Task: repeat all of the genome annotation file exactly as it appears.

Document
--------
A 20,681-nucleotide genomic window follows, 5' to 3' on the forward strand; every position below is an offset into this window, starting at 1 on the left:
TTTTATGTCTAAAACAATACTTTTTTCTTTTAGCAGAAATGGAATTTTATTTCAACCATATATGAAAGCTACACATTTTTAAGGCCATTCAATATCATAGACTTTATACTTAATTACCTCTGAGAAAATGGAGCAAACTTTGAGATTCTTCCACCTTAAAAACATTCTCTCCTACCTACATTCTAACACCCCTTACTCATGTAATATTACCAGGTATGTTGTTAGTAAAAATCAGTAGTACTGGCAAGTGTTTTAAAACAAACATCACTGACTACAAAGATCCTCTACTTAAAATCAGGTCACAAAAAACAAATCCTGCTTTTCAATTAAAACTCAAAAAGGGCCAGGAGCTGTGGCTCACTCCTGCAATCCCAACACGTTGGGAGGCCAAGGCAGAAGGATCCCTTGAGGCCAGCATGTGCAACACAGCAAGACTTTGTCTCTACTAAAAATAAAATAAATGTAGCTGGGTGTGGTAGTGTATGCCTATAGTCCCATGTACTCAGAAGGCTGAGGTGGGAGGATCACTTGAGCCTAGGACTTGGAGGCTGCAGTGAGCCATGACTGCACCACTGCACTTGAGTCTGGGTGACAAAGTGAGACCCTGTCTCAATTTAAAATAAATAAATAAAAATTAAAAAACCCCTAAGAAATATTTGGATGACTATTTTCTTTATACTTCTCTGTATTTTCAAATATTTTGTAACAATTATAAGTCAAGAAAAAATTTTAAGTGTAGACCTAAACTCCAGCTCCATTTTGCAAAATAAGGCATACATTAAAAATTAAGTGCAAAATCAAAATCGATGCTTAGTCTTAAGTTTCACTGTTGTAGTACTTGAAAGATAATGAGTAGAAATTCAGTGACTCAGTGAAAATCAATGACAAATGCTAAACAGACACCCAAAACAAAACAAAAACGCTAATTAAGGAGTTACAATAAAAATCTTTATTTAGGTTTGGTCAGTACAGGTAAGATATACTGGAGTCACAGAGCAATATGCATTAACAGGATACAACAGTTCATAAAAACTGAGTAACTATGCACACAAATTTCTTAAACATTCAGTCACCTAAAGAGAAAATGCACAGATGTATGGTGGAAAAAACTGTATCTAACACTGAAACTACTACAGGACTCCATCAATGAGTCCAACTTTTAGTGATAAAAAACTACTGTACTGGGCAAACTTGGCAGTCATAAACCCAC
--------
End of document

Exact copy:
A 20,681-nucleotide genomic window follows, 5' to 3' on the forward strand; every position below is an offset into this window, starting at 1 on the left:
TTTTATGTCTAAAACAATACTTTTTTCTTTTAGCAGAAATGGAATTTTATTTCAACCATATATGAAAGCTACACATTTTTAAGGCCATTCAATATCATAGACTTTATACTTAATTACCTCTGAGAAAATGGAGCAAACTTTGAGATTCTTCCACCTTAAAAACATTCTCTCCTACCTACATTCTAACACCCCTTACTCATGTAATATTACCAGGTATGTTGTTAGTAAAAATCAGTAGTACTGGCAAGTGTTTTAAAACAAACATCACTGACTACAAAGATCCTCTACTTAAAATCAGGTCACAAAAAACAAATCCTGCTTTTCAATTAAAACTCAAAAAGGGCCAGGAGCTGTGGCTCACTCCTGCAATCCCAACACGTTGGGAGGCCAAGGCAGAAGGATCCCTTGAGGCCAGCATGTGCAACACAGCAAGACTTTGTCTCTACTAAAAATAAAATAAATGTAGCTGGGTGTGGTAGTGTATGCCTATAGTCCCATGTACTCAGAAGGCTGAGGTGGGAGGATCACTTGAGCCTAGGACTTGGAGGCTGCAGTGAGCCATGACTGCACCACTGCACTTGAGTCTGGGTGACAAAGTGAGACCCTGTCTCAATTTAAAATAAATAAATAAAAATTAAAAAACCCCTAAGAAATATTTGGATGACTATTTTCTTTATACTTCTCTGTATTTTCAAATATTTTGTAACAATTATAAGTCAAGAAAAAATTTTAAGTGTAGACCTAAACTCCAGCTCCATTTTGCAAAATAAGGCATACATTAAAAATTAAGTGCAAAATCAAAATCGATGCTTAGTCTTAAGTTTCACTGTTGTAGTACTTGAAAGATAATGAGTAGAAATTCAGTGACTCAGTGAAAATCAATGACAAATGCTAAACAGACACCCAAAACAAAACAAAAACGCTAATTAAGGAGTTACAATAAAAATCTTTATTTAGGTTTGGTCAGTACAGGTAAGATATACTGGAGTCACAGAGCAATATGCATTAACAGGATACAACAGTTCATAAAAACTGAGTAACTATGCACACAAATTTCTTAAACATTCAGTCACCTAAAGAGAAAATGCACAGATGTATGGTGGAAAAAACTGTATCTAACACTGAAACTACTACAGGACTCCATCAATGAGTCCAACTTTTAGTGATAAAAAACTACTGTACTGGGCAAACTTGGCAGTCATAAACCCAC